GPTV: Q&A with Coach Peter Sirmon as Dog Defense Prepares for Brigham Young Trip

Coordinator Peter Sirmon isn’t just looking at this week’s matchup. He’s looking at himself, with regard to play-and-personnel decisions that have struggled to slow opposing offenses. “It’s a coaching thing,” the first-year coordinator said in Tuesday’s pre-practice interview.

What do you see in the Brigham Young offense? “They’ve gotten better as the season’s gone on. Obviously they’ve ran the ball really well of late. I think they’re starting to create a little more or finding their true identity. But they’re playing well right now. To go on the road at Michigan State and play as well as they did, they’re getting better as the season goes.”

 

How do you defend a quarterback like Taysom Hill? “Obviously he’s been there for a while. He’s obviously a very resilient young man coming back from a few injuries throughout his career. He’s one of those ‘gamers’, you know. I know he’s going to show up. He’s going to run the ball well, he throws the ball effectively.”

“I think they do a nice job in the pass game getting the ball to some of their bigger wide receivers. And then the running back obviously complements the whole thing. We’ve got to do a great job of defending the run and the pass.”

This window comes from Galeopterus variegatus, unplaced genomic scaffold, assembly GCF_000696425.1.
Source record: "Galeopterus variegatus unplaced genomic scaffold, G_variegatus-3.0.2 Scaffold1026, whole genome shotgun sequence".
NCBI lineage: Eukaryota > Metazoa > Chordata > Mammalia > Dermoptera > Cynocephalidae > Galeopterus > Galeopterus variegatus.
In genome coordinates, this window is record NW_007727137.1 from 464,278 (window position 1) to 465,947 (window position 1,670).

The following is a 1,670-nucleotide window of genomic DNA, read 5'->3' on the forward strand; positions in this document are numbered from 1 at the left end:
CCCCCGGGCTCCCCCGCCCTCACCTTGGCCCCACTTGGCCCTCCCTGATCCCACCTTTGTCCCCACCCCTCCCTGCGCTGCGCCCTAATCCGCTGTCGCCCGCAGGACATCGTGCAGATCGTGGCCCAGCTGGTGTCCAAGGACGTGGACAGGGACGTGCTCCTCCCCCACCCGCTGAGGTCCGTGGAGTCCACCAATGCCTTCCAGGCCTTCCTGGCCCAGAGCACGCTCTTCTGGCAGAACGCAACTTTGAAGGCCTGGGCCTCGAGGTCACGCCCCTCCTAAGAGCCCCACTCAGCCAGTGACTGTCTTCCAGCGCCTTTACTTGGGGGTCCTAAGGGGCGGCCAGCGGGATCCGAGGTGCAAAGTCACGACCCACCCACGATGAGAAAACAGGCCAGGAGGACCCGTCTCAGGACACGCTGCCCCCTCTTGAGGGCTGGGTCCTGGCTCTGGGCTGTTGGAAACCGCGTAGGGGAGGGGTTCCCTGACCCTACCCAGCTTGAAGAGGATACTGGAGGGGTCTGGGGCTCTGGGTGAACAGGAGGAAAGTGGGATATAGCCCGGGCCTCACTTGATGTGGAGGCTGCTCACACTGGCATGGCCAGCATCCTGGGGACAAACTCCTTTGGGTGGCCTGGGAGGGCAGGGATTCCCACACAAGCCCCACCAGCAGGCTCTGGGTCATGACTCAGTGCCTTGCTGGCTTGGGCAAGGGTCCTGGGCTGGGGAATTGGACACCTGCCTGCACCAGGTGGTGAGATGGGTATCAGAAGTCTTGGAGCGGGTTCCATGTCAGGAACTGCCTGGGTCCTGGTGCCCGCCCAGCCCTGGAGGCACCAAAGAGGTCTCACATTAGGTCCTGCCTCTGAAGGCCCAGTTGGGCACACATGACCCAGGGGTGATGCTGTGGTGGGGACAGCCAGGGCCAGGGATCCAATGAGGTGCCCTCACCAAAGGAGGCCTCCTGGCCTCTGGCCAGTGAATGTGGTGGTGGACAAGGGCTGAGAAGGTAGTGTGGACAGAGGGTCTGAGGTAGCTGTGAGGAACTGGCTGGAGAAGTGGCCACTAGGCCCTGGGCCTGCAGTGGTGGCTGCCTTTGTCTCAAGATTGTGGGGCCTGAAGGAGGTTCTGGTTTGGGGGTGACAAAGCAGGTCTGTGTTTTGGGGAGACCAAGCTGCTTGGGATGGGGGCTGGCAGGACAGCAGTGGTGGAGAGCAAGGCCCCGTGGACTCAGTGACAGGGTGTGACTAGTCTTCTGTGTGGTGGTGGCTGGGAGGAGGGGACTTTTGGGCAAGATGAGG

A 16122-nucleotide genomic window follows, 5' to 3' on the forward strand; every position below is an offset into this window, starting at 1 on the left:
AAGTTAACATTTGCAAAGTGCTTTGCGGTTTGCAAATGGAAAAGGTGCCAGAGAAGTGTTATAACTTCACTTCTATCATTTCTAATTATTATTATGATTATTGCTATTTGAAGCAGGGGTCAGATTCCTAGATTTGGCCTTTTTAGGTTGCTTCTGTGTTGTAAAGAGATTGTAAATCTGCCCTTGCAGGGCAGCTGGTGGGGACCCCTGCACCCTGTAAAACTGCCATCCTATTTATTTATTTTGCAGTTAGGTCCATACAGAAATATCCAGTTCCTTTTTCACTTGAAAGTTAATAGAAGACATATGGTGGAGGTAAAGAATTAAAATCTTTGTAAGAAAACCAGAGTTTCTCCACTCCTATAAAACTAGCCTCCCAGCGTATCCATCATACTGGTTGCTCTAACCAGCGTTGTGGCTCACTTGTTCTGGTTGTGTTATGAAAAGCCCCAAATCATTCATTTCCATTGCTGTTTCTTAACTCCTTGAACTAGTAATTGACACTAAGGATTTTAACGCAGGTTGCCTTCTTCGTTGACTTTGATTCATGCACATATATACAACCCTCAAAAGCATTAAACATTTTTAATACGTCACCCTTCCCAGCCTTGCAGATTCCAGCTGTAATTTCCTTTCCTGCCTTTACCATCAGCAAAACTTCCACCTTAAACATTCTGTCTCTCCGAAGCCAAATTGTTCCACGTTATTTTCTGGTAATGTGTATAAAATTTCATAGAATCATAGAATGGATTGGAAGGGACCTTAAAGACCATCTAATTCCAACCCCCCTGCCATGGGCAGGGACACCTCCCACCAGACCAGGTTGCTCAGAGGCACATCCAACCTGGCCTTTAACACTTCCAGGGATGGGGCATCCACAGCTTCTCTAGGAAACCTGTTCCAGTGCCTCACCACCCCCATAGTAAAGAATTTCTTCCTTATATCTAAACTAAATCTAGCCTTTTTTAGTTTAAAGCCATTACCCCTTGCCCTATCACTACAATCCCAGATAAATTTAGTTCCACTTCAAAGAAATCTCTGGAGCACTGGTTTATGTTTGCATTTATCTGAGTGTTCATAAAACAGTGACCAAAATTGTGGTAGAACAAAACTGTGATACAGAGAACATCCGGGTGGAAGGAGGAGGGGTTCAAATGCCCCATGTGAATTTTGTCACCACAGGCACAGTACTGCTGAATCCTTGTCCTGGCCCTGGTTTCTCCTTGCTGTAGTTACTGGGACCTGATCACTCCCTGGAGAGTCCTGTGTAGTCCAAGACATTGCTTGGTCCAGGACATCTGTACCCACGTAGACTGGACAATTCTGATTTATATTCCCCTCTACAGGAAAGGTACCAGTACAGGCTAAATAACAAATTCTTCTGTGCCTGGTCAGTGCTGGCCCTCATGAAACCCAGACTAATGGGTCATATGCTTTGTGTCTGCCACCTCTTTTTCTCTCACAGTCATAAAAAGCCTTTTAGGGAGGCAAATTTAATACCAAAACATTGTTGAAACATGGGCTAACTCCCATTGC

The last 18 drives in two games you guys have allowed eight touchdowns and a field goal, what is happening? “Well, we have to get better. I’ve got to do a better job of coaching and getting the design of the defense to get executed. I mean, it’s really where we’re at right now. And it comes back to me doing a better job of coaching and communicating what we need to happen defensively.”

“And ultimately my responsibility of getting those guys to do exactly what we’re asking them to do in terms of preparation, what I’m calling, what I’m practicing, who we’re putting in the game. So it’s a big task and I have to do a better job. I’ve got to do a better job for the players, I’ve got to do a better job for the University. And do a better job for myself.”

 

Is it a pass defense thing, run defense thing, entire defense? “It’s a coaching thing. I think I’ve got to do a better job coaching.”

 

What stood out from the Auburn game the most? “What got my attention is I’ve got to do a better job of calling the game, I’ve got to do a better job of preparing the kids to compete on Saturdays. That’s what comes to mind. It falls on me as a coach, that’s my responsibility. So I need to do a better job.”